Chapter 9 - Other issues: Utilities, credit, gambling
A number of other issues were raised during the inquiry that
particularly affect people on low incomes and impact on the incidence of
poverty in the community. These issues include:
- access to utilities such as electricity, gas and water for people
on low incomes;
- the availability of credit and the adequacy of consumer credit
- gambling, especially problem gambling, and its impact on poverty
among low income groups.
Access to utilities
Evidence indicated the importance of ensuring access for low income
households to essential utilities such as electricity, gas, water and telephone
services. These services provide the basic means by which any household is able
to function in a modern society.
Submissions and other evidence argued that the application of the
National Competition Policy to essential utility services in recent years has
led to debt recovery practices which penalise low income households and result
in disconnection for inability to pay for these services. This in turn
adversely affects the living standards of many low income households. The
impact of power supplies being cut-off was graphically illustrated in evidence
– loss of refrigeration, inability to keep fresh food, frozen food being
spoiled, no hot water for cooking or washing, no heating or light. Indeed, submissions
argued that access to light, heating and cooking are essential elements to a
reasonable standard of living.
One submission noted that disconnection is particularly stressful for people
with young children, the elderly and infirm and those living alone.
Another submission noted that if a household is unable to pay a utility bill 'then
modern views of what constitutes a reasonable standard of living requires that
policies and programs are in place to ensure on-going access to essential
WACOSS stated that in the past 12 months emergency relief agencies in Western
Australia have paid approximately $1.34 million to utility service providers
to prevent disconnection or restriction of supply to low income and
The escalating nature of this issue was exemplified in one submission that noted
that in Victoria in the 1980s, electricity disconnections averaged 0.7
households per thousand domestic customers each month. The rate of domestic
disconnections increased in the late 1980s when Competition Policy was
introduced. By 1994, the disconnection rate had doubled to 1.6 households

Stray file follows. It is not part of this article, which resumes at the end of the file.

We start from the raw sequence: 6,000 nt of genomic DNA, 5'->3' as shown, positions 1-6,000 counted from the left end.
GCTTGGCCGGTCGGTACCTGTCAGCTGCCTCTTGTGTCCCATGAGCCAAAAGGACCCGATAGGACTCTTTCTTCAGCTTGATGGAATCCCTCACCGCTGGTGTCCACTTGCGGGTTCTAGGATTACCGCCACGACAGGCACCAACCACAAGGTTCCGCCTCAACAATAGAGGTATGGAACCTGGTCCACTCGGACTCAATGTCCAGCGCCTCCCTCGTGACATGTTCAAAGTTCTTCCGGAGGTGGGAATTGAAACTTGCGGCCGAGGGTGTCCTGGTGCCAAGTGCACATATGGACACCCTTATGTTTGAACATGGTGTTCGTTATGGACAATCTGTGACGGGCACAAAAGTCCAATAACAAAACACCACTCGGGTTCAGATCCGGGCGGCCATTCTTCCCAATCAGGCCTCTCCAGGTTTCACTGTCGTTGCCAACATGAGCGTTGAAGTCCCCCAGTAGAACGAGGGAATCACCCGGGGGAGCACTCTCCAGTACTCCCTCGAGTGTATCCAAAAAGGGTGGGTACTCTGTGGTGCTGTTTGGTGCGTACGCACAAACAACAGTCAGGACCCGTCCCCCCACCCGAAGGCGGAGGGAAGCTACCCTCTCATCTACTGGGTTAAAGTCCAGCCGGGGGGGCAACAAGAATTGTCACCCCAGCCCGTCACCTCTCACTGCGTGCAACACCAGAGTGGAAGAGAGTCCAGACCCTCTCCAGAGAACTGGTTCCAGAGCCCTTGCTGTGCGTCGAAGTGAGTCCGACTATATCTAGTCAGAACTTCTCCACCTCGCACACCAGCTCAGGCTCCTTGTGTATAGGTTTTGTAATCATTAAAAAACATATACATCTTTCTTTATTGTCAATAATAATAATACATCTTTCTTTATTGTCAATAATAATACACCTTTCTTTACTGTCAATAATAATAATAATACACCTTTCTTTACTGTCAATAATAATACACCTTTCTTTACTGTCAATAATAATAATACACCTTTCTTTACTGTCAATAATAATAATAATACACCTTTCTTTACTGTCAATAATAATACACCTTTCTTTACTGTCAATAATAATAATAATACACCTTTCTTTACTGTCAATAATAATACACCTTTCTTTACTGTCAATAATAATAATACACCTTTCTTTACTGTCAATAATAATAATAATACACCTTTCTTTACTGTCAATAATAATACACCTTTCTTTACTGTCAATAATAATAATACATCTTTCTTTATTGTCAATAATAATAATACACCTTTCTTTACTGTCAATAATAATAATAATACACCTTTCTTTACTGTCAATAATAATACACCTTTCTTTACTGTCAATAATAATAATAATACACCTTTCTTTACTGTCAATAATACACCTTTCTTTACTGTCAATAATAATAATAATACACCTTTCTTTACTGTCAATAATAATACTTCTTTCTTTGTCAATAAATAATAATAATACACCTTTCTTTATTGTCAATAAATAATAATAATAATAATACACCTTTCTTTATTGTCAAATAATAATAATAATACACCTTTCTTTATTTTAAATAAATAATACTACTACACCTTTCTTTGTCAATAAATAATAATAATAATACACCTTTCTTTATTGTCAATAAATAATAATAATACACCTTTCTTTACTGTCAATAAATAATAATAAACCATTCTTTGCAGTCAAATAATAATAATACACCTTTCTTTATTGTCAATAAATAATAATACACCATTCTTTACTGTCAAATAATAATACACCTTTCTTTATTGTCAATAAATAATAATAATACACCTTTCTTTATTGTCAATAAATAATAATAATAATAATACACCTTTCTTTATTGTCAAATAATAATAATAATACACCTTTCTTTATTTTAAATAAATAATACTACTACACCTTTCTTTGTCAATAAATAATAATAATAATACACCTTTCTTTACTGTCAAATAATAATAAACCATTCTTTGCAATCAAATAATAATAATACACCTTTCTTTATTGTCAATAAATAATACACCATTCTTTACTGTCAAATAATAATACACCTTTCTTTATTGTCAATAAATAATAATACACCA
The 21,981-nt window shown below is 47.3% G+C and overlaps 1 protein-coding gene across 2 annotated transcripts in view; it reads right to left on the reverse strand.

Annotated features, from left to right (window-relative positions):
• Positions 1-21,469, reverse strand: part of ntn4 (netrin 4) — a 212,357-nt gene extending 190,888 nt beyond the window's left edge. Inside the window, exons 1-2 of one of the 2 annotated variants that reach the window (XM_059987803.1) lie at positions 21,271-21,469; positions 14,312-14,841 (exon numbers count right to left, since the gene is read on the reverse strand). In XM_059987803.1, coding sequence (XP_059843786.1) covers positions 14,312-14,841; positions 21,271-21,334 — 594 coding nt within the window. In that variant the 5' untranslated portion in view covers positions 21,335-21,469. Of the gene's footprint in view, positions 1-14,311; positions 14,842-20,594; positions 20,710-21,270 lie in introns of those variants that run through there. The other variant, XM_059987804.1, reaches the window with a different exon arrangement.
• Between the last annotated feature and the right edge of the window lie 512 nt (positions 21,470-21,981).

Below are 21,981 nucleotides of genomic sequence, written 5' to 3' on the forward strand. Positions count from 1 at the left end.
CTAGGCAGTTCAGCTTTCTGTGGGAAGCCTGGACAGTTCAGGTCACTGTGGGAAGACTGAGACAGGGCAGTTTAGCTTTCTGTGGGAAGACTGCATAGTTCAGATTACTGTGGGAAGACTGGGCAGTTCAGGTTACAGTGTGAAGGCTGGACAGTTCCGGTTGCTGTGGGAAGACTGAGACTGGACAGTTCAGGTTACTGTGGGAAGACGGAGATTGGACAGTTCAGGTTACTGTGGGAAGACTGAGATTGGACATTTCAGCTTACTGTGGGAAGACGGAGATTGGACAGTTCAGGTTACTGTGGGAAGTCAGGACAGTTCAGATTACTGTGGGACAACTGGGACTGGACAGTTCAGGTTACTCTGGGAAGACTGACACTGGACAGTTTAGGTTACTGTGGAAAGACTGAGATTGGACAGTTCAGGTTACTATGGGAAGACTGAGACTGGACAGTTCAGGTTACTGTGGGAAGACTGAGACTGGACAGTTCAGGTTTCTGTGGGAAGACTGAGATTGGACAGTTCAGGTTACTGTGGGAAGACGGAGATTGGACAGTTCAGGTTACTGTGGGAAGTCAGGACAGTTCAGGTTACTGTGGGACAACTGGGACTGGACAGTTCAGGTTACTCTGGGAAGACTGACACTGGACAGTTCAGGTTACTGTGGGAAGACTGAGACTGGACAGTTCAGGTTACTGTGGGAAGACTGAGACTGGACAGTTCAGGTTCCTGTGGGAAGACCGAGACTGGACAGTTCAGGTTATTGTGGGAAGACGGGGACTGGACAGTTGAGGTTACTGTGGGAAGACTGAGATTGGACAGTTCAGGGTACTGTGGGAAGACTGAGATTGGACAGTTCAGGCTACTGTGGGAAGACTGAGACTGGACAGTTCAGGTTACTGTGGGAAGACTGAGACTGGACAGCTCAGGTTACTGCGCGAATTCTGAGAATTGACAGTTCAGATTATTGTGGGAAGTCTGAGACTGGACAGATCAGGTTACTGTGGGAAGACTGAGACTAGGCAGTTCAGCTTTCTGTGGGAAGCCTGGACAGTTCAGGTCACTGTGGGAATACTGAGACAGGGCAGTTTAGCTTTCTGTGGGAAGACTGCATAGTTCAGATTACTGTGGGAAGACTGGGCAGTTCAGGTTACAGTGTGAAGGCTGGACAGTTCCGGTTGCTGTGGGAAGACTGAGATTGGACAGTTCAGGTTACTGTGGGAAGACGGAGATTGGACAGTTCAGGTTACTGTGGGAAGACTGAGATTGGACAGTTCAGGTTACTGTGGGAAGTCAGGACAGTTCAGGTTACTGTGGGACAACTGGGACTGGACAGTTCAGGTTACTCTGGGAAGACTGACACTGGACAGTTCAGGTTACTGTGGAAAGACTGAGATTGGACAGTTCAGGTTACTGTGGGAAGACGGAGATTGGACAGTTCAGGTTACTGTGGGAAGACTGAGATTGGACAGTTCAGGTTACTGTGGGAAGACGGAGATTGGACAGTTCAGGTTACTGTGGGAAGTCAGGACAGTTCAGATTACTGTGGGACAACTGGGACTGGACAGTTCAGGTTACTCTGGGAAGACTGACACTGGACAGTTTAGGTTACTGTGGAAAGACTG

disconnected per month per thousand domestic customers. Later data show that in
Victoria there was a 30 per cent increase in electricity disconnections for
residential household customers in 2001 compared with the previous year.
The need for a national approach to ensuring that low income households
have guaranteed access to essential utilities has been argued for some time. Consumer
advocates have pushed unsuccessfully for many years for mandatory hardship
provisions which would require utilities to reduce or waive debt for people who
are unable to pay their bills for reasons outside their control. It was indicated
in one submission that, to date, no company provides a satisfactory system to
meet the needs of people in hardship.
In Victoria there is an agreement that the utilities will not disconnect for
debts of under $100, however it was claimed 'that is kept a dark secret, for
fear that low income households will exploit that knowledge...what it does mean
is that the utilities can trick households into thinking that, even for debts
of under $100, they can lose access to this essential service'.
It was noted that, as a public service, the former publicly owned Victorian State
Electricity Commission had a policy of not disconnecting customers who were
genuinely unable to pay their electricity bills.
Evidence also indicated that advice needs to be provided via home energy
advisory services and/or utility companies to assist low income households in
relation to energy efficiency. One witness commented that one of the water
companies in Victoria operates a particularly effective program for its
low-income customers –'it is a combination of assisting them to identify ways
of reducing water consumption while negotiating regular payments that are
affordable to the household....They are keeping good relationships with the customers,
getting the maximum payment from those households and assisting the households
to keep their consumption at an affordable level'.
Submissions noted that the energy concessions provided by State
Governments often exclude some categories of people on low incomes. NCOSS advised